FAQ

Are your roll bars and cages weld in or bolt in?

All S&W roll bars and cages are designed to weld in. The tube ends are notched where possible to reduce the time necessary for installation and save you money.

I don't see a roll bar listed for my car? What do I do?

S&W is continually adding to its list of over 2,800 make,model & style listings, but if you don’t see your car listed, call us or send us an email and we’ll send you a roll bar measuring packet. Once you’ve measured your car send the info to us and we’ll custom bend you a roll bar or cage to your specifications.

How much lighter is chrome moly bar than mild steel one?

Chrome moly steel and mild steel would weigh exactly the same if it was the same wall thickness! But the weight savings comes from the higher strength of moly tubing which allows the use of a thinner wall thickness. Our roll bars & cages are made from .134″ wall mild steel and .083″ wall for moly. Since the wall thickness can be 38% thinner with no sacrifice in strength it is therefore 38% lighter. In simpler terms a roll bar that weighs 100# in mild steel will weigh 62# in chrome moly.

How much does it cost to ship a roll bar to me?

Shipping prices vary from address to address and S&W is always looking for the most affordable rates. Click here for an estimated, state by state list of shipping costs or call us at 1-800-523-3353 and we’ll be glad to give you an exact cost.

How do you keep from burning the headliner when welding the top of the roll bar or cage?

The thing we do to weld the top of the hoop is, slip a piece of aluminum between the headliner and the bar and have somebody push it up off the hoop so you can weld. You should only have about and 1″ to weld on top.

Some guys will cut a hole in the floor where the 6×6 plate goes and pull the plate out drop the bar down in the hole weld the top pick the hoop up slip the plate back in place and finish welding the bar to the plate and the plate to the floor.

What do I attach the bottom of end of my frame supports to?

The bottom of the frame supports should attach to the sub frame connectors. Note; The frame supports do not have to be in line with the main hoop. If you are installing an 8-Point in a car that does not have sub frame connectors, weld 1/8″ plates to the floor pan and weld the frame supports to the plates.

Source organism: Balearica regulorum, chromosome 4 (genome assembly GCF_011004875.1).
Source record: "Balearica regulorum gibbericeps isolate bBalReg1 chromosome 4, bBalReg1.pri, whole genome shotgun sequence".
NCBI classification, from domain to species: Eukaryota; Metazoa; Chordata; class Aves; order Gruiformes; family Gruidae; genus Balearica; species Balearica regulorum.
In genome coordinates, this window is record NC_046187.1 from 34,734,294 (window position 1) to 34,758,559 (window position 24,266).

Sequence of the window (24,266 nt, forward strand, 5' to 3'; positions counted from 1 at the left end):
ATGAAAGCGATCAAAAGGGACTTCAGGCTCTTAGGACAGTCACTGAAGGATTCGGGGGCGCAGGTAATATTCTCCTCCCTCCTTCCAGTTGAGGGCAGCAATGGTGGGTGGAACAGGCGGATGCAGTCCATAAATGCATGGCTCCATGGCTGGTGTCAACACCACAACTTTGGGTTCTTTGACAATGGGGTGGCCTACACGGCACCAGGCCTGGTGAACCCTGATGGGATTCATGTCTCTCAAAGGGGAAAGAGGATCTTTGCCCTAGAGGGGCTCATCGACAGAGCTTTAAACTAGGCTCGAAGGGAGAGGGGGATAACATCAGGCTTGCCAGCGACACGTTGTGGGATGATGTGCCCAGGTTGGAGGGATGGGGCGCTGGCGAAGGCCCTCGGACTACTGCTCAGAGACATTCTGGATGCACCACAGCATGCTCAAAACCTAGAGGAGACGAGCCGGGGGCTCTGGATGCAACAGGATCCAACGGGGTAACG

What should my pinion angle be when using your 82-02 bolt on Camaro torque arm?

We recommend that the pinion angle be set between zero degrees and one degree down.

How do I measure the pedal ratio and what pedal ratio is best suited for my application?

Pedal assembly ratio, or mechanical leverage is the ratio calculated from the length from the pivot point of the pedal to the center of the foot pedal (A), divided by the length from the pivot point to the master cylinder pushrod (B). Refer to the figures below. Mechanical leverage is simply a means of increasing the brake force without increasing your leg effort. As “A” gets longer and “B” gets shorter, the mechanical leverage increases brake force without pushing harder on the pedal. The disadvantage is that the pedal stroke also increases, requiring you to push the pedal further. With a 1″ master cylinder stroke, a 100-pound push onthe pedal, and the pedal having a 4:1 ratio, the force is 4 x 100 = 400 pounds, and the stroke is 4 x 1 = 4 inches. With a 100 pound push on the pedal, and the pedal having a 6:1 ratio, the force is 6 x 100 = 600 pounds, and the stroke is 6 x 1 = 6 inches.

If uncertain about which pedal ratio is right for your application, a 6:1 ratio is an excellent starting point.

A = Distance form pivot point to middle of push / pull point
B = Distance form pivot to point of push on master cylinder
P = Pivot point
F = Force or push

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